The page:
For years i've dealt with multiple operating systems at once, allowing the benefits of each of them. One issue with having mutliple devices and operating systems is sharing data between the two, especially given the new macbook not haveing any connections except a USB C. I've always wanted to have a personal network attached storage server (NAS) to keep all of my long term data on as well as a buffer between devices to allow for clutter free working and painless data sharing. Once cleaning out one of the rooms at home I came accross my old motherboard, CPU and RAM and thought it would be a good use, continuing tidying I found my old laptop which would be an easy test rig where I don't need to buy a power supply or mess around with peripherals. Straight away I got into looking for home server solutions.
Given i've used Linux a fair amount and the open source nature I decided to use Ubuntu server as a base using 18.04.4 LTS. After faffing with a USB that simply wasn't happy for a few hours, I changed to a different USB stick and the installation was a couple minute breeze. I chose to setup the device using lan to avoid using network tools i'm not familiar with but used that to install network-manager a tool i'm more familiar with. Unfortunately given the age of my house the only way I could use the server was over a wifi connection, ideally I would keep the server over LAN constantly.
To download network-manager:
sudo apt install network-manager
To determine the wifi device:
To enable the wifi device:
nmcli r wifi on
To list available networks:
nmcli d wifi list
Connect the device to the wifi network
nmcli d wifi connect #SSIDHere# password #passwordHere#
I must admit I thought there would be more to setting up a samba share but it's incredibly easy when you know what you're looking for. The first and most important step is install samba:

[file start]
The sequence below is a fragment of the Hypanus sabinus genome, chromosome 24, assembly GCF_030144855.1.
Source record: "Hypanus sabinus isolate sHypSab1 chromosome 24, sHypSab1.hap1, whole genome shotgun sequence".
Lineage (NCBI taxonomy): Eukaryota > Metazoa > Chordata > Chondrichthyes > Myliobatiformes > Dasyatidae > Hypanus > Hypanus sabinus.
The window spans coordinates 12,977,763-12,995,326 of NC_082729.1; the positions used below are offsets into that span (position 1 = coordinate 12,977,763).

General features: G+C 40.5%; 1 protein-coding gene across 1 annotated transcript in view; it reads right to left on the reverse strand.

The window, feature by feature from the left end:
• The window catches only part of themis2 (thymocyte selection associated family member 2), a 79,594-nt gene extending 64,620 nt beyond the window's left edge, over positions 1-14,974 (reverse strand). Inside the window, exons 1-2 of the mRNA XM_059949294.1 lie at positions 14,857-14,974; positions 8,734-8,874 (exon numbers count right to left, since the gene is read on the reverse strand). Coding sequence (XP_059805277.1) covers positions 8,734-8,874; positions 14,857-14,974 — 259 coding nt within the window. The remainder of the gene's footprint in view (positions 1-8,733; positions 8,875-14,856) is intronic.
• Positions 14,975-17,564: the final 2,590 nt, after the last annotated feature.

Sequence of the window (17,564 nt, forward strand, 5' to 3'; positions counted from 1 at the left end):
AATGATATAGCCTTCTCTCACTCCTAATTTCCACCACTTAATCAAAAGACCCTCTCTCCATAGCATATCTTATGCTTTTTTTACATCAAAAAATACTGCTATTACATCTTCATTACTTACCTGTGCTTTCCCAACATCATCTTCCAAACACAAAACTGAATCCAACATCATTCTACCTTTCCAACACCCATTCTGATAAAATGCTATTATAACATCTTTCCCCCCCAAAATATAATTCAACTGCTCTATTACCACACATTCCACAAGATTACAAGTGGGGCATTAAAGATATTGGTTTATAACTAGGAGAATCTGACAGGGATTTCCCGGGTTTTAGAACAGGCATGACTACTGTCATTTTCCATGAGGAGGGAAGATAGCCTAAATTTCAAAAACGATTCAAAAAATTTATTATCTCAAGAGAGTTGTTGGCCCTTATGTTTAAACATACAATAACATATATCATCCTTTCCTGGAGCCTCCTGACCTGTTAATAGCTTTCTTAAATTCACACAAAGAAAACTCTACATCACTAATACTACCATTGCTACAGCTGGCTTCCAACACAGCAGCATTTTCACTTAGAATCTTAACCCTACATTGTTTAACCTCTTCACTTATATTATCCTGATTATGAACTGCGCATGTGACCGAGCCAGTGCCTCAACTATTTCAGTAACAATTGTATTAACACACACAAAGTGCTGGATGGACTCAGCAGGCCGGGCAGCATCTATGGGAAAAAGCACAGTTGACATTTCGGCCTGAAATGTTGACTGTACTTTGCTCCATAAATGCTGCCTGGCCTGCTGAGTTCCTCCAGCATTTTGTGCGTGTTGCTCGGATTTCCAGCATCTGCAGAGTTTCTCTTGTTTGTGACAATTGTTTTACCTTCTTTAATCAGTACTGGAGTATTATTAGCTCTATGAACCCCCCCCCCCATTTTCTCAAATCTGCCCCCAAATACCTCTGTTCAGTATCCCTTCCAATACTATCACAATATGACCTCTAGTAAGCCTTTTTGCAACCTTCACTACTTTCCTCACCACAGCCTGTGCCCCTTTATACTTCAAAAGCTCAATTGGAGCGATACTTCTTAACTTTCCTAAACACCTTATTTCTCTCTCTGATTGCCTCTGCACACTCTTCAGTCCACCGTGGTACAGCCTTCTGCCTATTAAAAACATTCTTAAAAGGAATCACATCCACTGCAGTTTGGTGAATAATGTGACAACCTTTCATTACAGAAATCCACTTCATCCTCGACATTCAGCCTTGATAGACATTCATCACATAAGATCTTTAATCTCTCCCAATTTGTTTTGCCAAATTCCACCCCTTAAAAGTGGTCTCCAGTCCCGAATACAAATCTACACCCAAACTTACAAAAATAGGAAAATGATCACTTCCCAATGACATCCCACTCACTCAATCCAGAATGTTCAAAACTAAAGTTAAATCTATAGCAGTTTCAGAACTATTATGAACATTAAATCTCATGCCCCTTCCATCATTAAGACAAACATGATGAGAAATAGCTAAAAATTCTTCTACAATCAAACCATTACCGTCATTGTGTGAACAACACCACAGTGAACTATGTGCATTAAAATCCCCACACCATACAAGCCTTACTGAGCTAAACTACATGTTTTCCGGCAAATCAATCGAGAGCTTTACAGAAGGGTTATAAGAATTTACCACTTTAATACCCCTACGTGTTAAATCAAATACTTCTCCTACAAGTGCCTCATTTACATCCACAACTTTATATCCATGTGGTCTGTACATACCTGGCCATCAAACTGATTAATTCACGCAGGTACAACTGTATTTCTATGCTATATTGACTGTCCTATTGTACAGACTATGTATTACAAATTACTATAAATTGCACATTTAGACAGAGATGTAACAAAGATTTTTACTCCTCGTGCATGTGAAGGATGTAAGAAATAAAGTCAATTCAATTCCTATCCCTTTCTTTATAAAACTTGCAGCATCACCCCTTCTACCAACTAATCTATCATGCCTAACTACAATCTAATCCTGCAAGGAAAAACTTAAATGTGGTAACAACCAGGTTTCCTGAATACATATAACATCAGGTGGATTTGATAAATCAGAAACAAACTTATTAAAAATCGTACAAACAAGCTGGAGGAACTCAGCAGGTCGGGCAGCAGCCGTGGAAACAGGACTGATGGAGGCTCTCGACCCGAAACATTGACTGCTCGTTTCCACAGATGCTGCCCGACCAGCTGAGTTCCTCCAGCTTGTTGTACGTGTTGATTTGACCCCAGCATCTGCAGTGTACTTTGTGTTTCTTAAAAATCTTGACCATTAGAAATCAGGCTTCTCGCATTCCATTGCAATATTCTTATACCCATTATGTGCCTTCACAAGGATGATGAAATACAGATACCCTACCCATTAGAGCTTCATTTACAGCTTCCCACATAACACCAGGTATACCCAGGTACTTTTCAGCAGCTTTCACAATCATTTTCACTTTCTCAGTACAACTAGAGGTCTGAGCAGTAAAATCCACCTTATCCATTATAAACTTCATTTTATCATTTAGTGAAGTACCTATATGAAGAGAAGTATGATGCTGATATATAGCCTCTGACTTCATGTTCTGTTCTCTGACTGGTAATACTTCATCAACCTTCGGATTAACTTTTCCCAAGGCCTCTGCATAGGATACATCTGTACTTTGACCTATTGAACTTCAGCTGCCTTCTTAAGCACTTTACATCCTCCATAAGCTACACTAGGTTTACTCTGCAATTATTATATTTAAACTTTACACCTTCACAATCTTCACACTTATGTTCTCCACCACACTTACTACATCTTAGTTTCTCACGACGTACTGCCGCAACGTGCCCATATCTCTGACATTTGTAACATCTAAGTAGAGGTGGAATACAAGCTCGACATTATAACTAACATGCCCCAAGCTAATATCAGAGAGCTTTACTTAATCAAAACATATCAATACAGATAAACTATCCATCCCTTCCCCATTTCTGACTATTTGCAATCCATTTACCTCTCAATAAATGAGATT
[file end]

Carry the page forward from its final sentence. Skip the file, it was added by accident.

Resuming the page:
sudo apt install samba
The next most important step is to edit the samba config file at
/etc/samba/smb.conf using your editor of choice (Vim is best) adding the line
security = user beneath
workgroup = HOMESERVER and change the workgroup name to something more well defined for you whilst there.
The next changes are to setup the file you'd like to share changing the values to make more sense for your case especially the file path (It dosn't have to exist yet):
[share] comment = Ubuntu File Server Share path = /srv/samba/share browsable = yes guest ok = yes read only = no create mask = 0755
If the file does not exist or does not yet have the file rights apply the following directory creation and permissions:
sudo mkdir -p /srv/samba/share sudo chown nobody:nogroup /srv/samba/share/
After setting up the file and configuration, samba service needs to be restarted to take on the changes:
sudo systemctl restart smbd.service nmbd.service
After that simple process we have a samba server ready to be used and you can usually stop right there. If you're like me and use a laptop or haven't used a samba server on windows before there are a few tiny steps that help make the system work better.
Because i'm using a laptop, I don't want to have to keep the lid open to keep the server up. Thankfully with linux we can turn off the lit sleeping.
This is done incredibly easily editing the file
/etc/systemd/loginid.conf setting handleLidSwitch=ignore making sure to remove the hash at the start and it's that easy.
If you've never used samba on windows, you may need to enable the ability to use a samba share. You can easily do this by navigating to
control panel > programs > turn windows features on or off and selecting the SMB box. Bear in mind you will need to restart your computer to take effect. After this you should be able to see and connect to samba shares in the network tab.
If you've now setup the server but have no idea how to connect, you need to find the servers IP address. You can easily find that out by typing:
if you prefer.
Then read the address shown under your connection device and that is the connection address you need.